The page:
The Society

Mini-Interviews Esteban Langlois

The Society MI 6 Estaban Langois

1. What’s your name, where are you from and how long have you been a member of the TS?

My name is Esteban Langlois; I joined the T.S. in 1983, after attending a course by Juan Viñas, based on The Key to Theosophy. I live in Buenos Aires, Argentina, where I was born. I am a medical doctor and still active, so I have to administer my time and energy between the TS, my family and my profession.

2. Are you active in your Lodge/Section and if so, what do you do?

I am currently the General Secretary of the Argentinean Section. I am also active in delivering courses and lectures on different subjects, sometimes taking advantage of my medical background. However, I always preferred the philosophical and metaphysical issues. During the last couple of years, I became active in the international Theosophical environment, participating in public activities in the neighbors’ sections.

3. How did you first learn about Theosophy or come in contact with the Society?

I got in contact with occultism at a very young age; when I was around 15 years old. I have no relatives involved in these disciplines, but my father loved the classical Greco-Latin culture, so I was introduced by him to this world. The study of Mysteries and Initiatic Schools in Greece and Egypt lead me to the Occult Philosophy, and I began to read books of Papus, Eliphas Levi, Cornelio Agrippa and Saint-Martin among others. In some texts the words Theosophy and Theosophical Society appeared, so I became curious and searched for the address in the telephone directory; there was no internet at that time! After having found the TS, at first, I did a course based on The Key to Theosophy, conducted by Juan Viñas, a well-known Theosophist and speaker in the Spanish speaking Theosophical world. Immediately after finishing the course, I joined the TS.

4. What does Theosophy mean to you?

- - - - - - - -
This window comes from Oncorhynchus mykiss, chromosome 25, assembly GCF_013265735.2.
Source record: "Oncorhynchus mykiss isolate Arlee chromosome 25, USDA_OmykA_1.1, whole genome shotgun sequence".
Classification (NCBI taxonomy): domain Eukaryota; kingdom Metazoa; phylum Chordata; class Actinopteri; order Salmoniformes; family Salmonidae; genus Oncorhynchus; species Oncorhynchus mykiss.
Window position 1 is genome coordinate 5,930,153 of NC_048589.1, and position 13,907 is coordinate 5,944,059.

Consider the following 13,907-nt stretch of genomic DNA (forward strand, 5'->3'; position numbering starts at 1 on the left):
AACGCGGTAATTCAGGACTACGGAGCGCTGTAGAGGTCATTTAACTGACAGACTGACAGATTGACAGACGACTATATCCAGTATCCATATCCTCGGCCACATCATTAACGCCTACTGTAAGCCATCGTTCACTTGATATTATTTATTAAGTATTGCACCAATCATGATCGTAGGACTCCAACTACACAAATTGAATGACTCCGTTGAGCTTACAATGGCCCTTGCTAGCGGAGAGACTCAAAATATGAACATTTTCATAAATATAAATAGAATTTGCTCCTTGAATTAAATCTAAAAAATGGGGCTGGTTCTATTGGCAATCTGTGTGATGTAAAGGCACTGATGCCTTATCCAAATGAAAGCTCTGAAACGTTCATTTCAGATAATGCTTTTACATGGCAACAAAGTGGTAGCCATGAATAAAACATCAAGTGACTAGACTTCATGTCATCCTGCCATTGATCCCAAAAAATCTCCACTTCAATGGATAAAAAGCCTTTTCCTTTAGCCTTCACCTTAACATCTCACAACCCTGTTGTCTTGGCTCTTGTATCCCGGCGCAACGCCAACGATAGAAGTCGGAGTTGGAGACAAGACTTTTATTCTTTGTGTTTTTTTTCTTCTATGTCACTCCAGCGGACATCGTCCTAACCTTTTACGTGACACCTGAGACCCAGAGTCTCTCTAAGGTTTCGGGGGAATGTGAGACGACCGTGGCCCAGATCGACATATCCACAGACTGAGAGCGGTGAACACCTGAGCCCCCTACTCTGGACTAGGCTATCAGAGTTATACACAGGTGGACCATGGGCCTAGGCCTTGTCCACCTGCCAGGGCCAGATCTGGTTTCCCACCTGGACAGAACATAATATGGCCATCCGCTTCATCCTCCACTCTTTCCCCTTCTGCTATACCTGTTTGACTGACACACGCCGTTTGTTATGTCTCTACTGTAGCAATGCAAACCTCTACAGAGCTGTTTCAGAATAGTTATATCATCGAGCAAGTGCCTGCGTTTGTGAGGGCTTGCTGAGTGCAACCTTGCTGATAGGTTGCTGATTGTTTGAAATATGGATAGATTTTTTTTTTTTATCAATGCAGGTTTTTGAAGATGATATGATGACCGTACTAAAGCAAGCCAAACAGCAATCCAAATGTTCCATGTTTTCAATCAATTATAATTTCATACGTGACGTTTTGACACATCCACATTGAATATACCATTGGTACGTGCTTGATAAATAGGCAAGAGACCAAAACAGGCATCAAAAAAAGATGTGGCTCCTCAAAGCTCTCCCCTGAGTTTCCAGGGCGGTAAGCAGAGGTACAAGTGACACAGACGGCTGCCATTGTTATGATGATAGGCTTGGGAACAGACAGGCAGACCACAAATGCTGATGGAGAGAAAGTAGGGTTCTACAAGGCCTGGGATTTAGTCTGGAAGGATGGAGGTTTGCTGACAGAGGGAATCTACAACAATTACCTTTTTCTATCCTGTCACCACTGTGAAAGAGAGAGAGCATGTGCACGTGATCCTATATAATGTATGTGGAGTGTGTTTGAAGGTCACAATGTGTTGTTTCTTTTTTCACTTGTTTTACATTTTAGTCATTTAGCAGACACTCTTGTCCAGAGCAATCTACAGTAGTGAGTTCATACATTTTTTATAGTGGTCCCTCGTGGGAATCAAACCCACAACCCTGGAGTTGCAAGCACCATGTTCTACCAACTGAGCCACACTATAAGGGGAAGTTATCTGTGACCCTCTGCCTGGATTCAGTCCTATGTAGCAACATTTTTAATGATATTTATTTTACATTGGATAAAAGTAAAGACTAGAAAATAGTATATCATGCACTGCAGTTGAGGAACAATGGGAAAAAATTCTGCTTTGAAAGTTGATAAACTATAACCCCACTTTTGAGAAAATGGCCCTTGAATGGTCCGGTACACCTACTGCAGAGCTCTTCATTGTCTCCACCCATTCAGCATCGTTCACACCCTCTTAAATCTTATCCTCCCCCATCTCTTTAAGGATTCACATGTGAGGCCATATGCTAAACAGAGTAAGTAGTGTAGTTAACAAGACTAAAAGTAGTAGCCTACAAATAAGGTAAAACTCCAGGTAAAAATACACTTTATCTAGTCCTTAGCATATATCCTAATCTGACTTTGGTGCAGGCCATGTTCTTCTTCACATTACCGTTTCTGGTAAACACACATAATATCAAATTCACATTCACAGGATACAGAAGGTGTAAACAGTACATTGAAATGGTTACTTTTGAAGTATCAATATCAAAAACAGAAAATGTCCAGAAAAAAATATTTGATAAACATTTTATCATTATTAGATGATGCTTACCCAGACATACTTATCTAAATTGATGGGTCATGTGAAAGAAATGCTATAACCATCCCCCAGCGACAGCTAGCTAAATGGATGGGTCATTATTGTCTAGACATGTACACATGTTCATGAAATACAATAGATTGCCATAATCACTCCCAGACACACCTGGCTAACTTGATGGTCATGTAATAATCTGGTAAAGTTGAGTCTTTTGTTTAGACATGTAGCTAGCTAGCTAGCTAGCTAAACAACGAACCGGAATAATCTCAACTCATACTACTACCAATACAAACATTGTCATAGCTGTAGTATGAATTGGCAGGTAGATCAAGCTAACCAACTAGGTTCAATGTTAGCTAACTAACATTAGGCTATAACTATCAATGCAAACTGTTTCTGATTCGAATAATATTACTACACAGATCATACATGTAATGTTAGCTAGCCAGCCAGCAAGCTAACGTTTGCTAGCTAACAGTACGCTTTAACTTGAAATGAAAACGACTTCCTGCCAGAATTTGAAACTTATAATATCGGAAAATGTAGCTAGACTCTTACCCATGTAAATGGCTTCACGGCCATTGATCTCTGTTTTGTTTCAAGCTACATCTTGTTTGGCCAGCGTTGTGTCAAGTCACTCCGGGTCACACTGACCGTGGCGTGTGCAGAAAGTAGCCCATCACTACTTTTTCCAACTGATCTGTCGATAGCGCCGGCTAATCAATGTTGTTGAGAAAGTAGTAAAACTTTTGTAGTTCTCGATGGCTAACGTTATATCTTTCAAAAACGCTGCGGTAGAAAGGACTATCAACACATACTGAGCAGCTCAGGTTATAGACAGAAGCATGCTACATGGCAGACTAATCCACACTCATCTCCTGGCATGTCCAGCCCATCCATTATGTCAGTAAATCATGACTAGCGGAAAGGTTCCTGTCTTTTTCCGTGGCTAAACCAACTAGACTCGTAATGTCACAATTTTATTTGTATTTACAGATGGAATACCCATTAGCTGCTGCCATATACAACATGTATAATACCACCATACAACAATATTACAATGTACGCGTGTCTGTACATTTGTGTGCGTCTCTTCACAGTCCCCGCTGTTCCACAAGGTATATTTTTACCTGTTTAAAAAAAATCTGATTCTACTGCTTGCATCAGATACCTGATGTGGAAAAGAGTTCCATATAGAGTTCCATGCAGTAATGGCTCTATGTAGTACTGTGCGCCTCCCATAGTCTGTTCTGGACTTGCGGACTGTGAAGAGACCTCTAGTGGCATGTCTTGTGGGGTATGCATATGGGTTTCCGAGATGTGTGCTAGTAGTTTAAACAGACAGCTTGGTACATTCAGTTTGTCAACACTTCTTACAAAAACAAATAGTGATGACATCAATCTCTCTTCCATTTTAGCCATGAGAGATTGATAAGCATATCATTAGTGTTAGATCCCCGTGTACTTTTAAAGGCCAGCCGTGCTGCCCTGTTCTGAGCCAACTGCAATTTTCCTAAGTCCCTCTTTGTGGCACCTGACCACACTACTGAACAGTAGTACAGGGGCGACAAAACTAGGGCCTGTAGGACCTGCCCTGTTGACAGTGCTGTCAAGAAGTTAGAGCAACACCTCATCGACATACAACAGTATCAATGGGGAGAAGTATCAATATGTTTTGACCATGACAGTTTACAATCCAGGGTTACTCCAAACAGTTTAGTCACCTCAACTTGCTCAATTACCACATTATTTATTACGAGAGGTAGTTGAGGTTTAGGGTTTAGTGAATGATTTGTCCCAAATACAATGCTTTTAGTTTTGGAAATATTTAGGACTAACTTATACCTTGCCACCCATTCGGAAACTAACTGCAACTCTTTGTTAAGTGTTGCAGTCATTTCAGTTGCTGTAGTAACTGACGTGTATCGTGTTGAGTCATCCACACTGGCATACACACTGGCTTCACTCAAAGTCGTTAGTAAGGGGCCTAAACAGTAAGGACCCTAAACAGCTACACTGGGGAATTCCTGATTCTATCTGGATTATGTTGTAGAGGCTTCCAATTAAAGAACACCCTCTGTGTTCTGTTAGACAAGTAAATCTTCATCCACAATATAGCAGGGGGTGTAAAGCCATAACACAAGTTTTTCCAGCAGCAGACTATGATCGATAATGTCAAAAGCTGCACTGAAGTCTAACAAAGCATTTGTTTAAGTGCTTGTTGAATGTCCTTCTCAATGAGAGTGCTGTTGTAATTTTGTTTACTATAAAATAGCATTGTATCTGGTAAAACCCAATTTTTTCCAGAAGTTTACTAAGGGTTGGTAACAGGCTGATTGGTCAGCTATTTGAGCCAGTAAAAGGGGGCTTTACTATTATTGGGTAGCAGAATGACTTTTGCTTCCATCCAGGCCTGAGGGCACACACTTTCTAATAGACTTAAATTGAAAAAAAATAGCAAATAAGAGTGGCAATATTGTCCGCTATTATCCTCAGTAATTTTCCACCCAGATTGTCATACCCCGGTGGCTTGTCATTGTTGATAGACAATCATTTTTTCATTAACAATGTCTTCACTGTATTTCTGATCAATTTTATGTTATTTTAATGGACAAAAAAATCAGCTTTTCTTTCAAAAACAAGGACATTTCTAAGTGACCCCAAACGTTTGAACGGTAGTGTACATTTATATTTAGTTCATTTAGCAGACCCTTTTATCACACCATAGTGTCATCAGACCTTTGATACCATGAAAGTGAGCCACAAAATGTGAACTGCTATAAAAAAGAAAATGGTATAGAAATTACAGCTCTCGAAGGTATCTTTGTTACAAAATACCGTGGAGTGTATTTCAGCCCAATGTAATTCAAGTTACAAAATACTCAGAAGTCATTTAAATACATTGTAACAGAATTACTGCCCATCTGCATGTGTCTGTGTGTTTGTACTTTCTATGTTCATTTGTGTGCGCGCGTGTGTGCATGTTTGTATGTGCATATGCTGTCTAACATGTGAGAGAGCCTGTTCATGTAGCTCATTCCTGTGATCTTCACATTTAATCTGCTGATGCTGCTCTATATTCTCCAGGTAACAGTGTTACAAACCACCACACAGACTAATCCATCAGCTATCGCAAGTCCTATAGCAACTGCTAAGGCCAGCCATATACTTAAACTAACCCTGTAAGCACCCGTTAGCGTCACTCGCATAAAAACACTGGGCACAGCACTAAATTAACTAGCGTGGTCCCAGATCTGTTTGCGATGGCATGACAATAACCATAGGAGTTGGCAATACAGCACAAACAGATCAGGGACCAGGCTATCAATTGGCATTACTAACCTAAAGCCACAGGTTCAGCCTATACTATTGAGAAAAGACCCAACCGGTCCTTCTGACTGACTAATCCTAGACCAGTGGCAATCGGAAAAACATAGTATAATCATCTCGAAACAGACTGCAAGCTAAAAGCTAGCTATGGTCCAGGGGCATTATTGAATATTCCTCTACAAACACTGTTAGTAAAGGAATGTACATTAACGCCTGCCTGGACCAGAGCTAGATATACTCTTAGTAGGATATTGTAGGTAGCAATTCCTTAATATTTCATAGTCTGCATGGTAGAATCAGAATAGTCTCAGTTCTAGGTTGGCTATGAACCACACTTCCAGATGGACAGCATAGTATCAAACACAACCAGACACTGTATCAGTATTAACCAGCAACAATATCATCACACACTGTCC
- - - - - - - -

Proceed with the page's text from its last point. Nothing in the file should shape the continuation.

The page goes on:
From my point of view, Theosophy is a way of living with a philosophical background. In other words, I can say that Theosophy is a transforming knowledge. So, we have two aspects: Theosophy as knowledge and Theosophy as right living (to use a Buddhist expression). Both aspects come together; otherwise Theosophy would become a moral precept or an academic philosophy. I consider it important to spread Theosophy, as being an example of right living, more than the mental “thought-lectures” and seminars. And that right living should be apparent in the Theosophical environment, as well as in private life.

5. What is your favorite Theosophical book and why?

The book I read the most since I joined the TS is The Secret Doctrine. I have read it many times and every time I return to it, I discover new teachings and concepts on the pages, I have already read. This book has many keys for interpretation of myths, symbols and allegories of different cultures and traditions, as well as the esoteric meaning of the ancient philosophies. I used to alternate this book by H.P.B., with what I call sources of Theosophy, meaning ancient classics like The Bhagavad Gita, The Upanishads, Plato’s Dialogues, among others.

6. What in your opinion is the biggest challenge the TS is facing at the moment?

When the TS was founded it delivered a message to the world, a new way to read and to understand the old texts in which religions are based, an explanation of the ageless wisdom, in 19th - century language. It was a way that lead to the discovery of the unity of the teachings, and the equality of human beings. But this message is not new anymore, because the times of contempt for other cultures and people considered to be different has passed, and now we are not the only ones working in order to bring religions, cultures and philosophies closer. The present challenge is to discover current needs and to provide solutions.

Perhaps in this digital era of instant results, which instantly vanish, we need to show that a focused mind and sustained hard work have more stable and permanent results. In other words, to teach that a disciplined mind, a mind prepared for the spiritual life, should be trained to avoid the constant deception, where this instant and diffuse mind leads us constantly.

7. Is there anything you would wish for the future of the Theosophical Movement?

I would wish more committed members. The only way of teaching. is through setting examples, so TS members should be an example of commitment with the spiritual life, and that commitment should be seen in our everyday’s actions.

From the editor:

Opinions and ideas expressed in the mini-interviews are exclusively of those who are being interviewed. They don’t necessarily represent the ideas and opinions of the compilers of Theosophy Forward. The responses of the interviewees are not edited for content. Some contributors give short answers to the questions while others touch upon the subject more elaborately.

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